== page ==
Disaster cleanup work is extremely hazardous. According to a nationwide network of workplace health and safety groups, more recovery workers could die from the cleaning up after hurricanes Harvey and Irma than were killed by the storms.
After a catastrophic flood and during the cleanup, disaster recovery workers need to protect themselves from life-threatening infectious organisms and toxins that the contaminated floodwaters have left behind on everything.
Safety hazards are unsafe working conditions that that can cause injury, illness and death. Safety hazards most commonly include tasks related to working at heights, chemicals, housekeeping, electrical, forklifts, lockout/tagout and confined spaces.
Wildfires and severe smoke can create dangerous conditions for not only firefighters, but also for the public. Because of the increased risk of exposure to wildfire smoke, Cal/OSHA has issued special guidance on the special precautions to protect people and workers from the hazards from wildfire smoke.
In September, OSHA announced the preliminary Top 10 most frequently cited workplace safety violations for fiscal year 2017. Fall Protection remained #1.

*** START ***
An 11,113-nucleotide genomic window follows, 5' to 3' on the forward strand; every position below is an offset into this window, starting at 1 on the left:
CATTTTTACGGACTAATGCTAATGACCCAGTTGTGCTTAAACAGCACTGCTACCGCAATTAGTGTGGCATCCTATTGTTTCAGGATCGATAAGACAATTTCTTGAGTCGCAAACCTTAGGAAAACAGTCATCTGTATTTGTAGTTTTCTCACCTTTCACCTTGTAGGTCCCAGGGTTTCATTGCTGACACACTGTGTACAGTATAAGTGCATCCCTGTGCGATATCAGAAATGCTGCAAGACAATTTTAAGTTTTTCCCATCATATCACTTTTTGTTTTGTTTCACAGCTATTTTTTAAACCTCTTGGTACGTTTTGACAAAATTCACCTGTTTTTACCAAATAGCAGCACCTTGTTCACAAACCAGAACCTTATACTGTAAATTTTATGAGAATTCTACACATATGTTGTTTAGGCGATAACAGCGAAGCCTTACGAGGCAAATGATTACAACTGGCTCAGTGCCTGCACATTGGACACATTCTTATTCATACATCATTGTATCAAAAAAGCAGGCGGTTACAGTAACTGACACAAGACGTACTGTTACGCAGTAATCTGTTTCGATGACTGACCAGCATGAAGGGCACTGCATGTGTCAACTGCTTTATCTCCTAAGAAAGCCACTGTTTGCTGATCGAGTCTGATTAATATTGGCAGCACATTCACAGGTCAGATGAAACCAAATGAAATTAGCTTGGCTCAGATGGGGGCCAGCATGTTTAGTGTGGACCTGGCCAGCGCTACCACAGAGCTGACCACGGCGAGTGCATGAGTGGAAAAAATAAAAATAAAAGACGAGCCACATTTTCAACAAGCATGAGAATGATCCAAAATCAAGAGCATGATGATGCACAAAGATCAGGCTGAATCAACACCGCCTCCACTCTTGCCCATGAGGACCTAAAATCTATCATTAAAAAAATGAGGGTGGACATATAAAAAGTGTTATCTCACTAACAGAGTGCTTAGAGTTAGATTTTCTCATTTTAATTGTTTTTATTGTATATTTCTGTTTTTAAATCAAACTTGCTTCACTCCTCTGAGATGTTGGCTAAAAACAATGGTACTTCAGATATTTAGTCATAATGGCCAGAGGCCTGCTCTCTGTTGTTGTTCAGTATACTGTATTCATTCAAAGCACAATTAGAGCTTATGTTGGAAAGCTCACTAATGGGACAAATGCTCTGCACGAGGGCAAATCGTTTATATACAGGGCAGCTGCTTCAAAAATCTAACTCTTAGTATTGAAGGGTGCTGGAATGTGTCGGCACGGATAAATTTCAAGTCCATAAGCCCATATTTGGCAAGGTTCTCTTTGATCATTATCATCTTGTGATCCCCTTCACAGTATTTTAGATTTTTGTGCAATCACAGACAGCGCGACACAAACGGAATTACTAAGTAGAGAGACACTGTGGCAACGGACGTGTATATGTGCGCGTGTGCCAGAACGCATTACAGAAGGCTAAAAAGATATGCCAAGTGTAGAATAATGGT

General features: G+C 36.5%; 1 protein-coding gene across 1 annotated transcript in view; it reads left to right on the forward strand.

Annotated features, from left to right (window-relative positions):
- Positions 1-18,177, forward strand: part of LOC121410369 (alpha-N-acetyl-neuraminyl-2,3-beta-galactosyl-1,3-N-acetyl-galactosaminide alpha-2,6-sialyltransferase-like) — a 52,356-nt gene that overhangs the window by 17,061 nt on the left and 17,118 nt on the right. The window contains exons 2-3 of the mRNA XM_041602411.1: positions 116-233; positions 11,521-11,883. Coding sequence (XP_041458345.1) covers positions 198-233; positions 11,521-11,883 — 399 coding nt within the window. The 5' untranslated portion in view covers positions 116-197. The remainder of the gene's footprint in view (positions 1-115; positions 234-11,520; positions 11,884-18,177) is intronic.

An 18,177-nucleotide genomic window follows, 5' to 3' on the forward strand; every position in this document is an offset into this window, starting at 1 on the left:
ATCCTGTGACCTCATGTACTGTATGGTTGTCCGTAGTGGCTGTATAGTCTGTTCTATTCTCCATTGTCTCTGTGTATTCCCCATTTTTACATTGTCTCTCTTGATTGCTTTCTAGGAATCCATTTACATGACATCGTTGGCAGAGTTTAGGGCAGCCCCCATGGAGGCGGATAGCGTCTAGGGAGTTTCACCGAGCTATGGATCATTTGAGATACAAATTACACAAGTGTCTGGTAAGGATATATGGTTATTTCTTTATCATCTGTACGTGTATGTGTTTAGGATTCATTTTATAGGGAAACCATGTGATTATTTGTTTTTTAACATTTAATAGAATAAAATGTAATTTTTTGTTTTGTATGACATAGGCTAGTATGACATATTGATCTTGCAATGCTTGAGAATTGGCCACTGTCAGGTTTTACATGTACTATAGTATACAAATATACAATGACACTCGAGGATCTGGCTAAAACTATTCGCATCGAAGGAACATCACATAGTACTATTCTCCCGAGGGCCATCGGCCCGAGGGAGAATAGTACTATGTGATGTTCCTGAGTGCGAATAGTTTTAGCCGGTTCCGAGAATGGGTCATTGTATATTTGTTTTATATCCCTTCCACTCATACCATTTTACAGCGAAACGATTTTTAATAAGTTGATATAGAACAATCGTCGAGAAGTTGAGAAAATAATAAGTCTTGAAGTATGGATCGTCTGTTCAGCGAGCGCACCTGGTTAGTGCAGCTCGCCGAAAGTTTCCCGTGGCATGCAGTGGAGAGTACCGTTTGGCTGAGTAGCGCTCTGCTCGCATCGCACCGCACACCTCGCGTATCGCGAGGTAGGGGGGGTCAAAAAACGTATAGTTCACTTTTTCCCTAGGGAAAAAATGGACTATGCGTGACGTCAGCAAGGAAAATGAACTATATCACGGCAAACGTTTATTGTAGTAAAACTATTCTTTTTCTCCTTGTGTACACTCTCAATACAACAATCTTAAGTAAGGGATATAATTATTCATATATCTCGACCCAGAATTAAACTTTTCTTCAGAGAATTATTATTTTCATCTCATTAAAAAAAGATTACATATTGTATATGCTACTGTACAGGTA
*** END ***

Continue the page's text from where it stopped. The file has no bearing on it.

Aside from the obvious benefit of keeping employees safe, healthy, and productive – along with meeting the OSHA workplace safety standards – health and safety training makes financial sense for employers.
Embracing safety and health as a cornerstone of sustainability is good for workers and good for business. The NIOSH Worker Health Charts (WNC) tool allows you to create charts to examine U.S. workplace safety and health issues.
The last week in September is National Employ Older Workers Week! The U.S. workforce is aging. The share of the labor force made up of people 55 years and older has increased from 12% in 1994 to 22% in 2014, and it is projected to reach approximately 25% in 2019.
Depending upon the type of disaster, emergency first responders and workers need a range of personal protective equipment to keep them safe from any number of hazards.
N95 Day observance is dedicated to highlighting the N95 filtering facepiece respirator information. It is also used to disseminate important information about powered air-purifying respirators (PAPRs), half mask, and full facepiece respirators (elastomerics).